Thursday, April 20, 2017
Linda Van Hoosen, Communications
Each year, thousands of people flock to Lake Thunderbird. Located east of Norman, Oklahoma, the state park offers camping, hiking, and a variety of water sports that include swimming and boating. The lake also serves as a drinking water source for Norman and two other cities. In November 2013, the Oklahoma Department of Environmental Quality (ODEQ) finalized a Total Maximum Daily Load (TMDL) study and report on Lake Thunderbird. The ODEQ determined the reduction of pollutants was needed to meet federal water quality standards. The lake contained too much nitrogen, phosphorous, and chlorophyll-a, and didn’t contain enough dissolved oxygen. This condition is caused by agricultural practices, fertilizer usage, and other contributing urban and rural factors.
Due to the high level of pollutants, the ODEQ designated Lake Thunderbird as a Sensitive Water Supply (SWS). An SWS classification is given to bodies of water that contain or convey pollutants in a rate that is above the safe rates established by the Environmental Protection Agency (EPA). The City of Norman hired Olsson Associates to develop compliance and monitoring plans that would reduce the amount of pollutants discharged into the lake.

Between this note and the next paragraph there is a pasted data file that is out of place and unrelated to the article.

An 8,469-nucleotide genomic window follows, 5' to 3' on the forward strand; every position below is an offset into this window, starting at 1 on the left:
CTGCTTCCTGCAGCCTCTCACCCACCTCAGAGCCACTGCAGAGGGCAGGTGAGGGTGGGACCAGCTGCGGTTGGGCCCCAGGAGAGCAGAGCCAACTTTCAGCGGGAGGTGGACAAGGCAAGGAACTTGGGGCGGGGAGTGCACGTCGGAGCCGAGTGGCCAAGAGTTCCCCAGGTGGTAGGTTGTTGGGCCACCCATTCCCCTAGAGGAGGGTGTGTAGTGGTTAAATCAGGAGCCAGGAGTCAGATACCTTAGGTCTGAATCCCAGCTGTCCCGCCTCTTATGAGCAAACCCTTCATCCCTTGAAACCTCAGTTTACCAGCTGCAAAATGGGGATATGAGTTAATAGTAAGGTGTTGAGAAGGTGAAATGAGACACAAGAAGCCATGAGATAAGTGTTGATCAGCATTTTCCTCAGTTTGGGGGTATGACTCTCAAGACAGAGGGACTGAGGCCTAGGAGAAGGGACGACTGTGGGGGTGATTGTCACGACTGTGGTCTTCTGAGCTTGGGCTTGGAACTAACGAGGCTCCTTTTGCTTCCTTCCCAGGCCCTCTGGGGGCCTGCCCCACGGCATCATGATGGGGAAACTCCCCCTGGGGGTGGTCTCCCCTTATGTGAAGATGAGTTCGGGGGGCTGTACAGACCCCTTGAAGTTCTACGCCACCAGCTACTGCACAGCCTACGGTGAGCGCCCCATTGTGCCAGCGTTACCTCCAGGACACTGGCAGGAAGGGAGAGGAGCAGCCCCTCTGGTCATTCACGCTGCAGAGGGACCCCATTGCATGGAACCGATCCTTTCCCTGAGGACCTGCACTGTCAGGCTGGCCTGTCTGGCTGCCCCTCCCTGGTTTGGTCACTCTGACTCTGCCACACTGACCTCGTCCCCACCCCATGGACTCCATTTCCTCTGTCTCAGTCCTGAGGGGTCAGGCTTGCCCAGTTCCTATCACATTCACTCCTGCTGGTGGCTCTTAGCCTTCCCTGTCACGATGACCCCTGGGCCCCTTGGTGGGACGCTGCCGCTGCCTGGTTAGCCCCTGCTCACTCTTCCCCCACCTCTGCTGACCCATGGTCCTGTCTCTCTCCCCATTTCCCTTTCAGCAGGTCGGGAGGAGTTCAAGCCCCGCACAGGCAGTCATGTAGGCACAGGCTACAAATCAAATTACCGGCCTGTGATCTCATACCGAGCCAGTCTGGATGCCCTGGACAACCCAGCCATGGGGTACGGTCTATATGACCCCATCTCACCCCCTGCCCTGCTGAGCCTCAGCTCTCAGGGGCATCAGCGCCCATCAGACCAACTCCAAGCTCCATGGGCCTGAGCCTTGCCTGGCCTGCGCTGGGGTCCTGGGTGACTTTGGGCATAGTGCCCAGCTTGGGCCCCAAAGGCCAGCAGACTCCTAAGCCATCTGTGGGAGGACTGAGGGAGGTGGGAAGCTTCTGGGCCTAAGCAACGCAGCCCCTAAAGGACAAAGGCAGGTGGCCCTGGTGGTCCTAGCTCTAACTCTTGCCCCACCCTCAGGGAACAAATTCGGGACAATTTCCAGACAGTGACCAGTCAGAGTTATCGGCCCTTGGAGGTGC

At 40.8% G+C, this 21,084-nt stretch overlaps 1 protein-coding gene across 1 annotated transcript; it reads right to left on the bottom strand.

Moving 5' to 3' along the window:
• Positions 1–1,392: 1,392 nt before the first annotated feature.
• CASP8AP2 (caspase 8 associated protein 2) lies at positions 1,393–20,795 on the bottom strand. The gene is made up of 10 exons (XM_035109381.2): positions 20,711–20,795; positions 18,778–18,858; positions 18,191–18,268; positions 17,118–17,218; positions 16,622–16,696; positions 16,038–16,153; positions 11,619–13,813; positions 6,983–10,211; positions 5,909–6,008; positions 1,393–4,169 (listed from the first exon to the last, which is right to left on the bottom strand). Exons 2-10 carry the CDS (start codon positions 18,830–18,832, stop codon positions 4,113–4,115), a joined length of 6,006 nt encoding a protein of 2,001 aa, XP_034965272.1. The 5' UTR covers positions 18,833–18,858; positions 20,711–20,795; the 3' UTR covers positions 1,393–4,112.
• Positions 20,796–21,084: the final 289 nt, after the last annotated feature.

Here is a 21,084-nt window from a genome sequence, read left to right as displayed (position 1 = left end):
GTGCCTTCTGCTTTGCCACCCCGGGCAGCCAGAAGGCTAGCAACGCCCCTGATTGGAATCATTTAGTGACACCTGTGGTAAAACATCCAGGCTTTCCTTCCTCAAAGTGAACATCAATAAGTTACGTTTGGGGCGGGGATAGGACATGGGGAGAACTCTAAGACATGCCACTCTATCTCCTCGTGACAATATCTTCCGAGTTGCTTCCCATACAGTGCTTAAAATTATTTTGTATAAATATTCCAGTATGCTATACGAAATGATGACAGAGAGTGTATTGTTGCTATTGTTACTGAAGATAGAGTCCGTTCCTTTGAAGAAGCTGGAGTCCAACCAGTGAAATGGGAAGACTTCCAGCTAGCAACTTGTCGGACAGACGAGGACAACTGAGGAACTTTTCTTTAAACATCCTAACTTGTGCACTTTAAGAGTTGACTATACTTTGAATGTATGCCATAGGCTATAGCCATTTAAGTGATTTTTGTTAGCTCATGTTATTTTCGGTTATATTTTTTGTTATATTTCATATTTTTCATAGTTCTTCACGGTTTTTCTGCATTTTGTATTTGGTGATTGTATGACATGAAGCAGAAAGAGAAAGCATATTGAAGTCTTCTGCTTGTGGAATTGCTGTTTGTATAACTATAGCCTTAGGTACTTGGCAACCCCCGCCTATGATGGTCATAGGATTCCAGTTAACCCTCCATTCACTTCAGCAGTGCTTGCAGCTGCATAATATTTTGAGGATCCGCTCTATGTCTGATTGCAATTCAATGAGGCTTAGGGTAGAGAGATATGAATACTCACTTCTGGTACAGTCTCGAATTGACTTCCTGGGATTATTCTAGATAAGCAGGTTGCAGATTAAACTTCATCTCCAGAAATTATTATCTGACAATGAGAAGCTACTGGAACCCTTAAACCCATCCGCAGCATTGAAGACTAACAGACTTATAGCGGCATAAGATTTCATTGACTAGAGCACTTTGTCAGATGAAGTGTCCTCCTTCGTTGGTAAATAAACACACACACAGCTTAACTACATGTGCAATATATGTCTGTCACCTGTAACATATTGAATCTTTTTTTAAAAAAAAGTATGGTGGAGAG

“We were chosen because of our expertise in water resources and water quality issues,” said Reza Khakpour, Oklahoma City Water Resources team leader. “We surveyed all of the rivers and creeks contributing into Thunderbird Lake from Norman and came up with a plan to limit the amount of pollutants discharged into the lake.”
The ODEQ had done a Hydrological Simulation Program – FORTRAN (HSPF) model of the watershed. Reza said Olsson took the model and adjusted it based on the firm’s watershed plan.
“We were able to show the ODEQ that what we proposed to do was the right plan. We were involved in the modeling, the development of solutions for compliance, permitting, and developing a monitoring plan that would track the progress and the effectiveness of the proposed Best Management Practices (BMP) for the next 15 years.”
Reza said the plan wasn’t aimed at cleaning up the lake, but slowing the rate of pollution going into it and allowing the lake to begin to heal itself.
“To help any water body you must stop pollutants from going in before you can help that body of water,” Reza said. “So, this program will effectively stop the bleeding, so we can help the patient.”
The City of Norman is now implementing Olsson’s monitoring plan. Norman, Moore, and Oklahoma City are monitoring pollutant levels for one year. The next step for the three cities is to reduce the pollutants found in creeks and streams.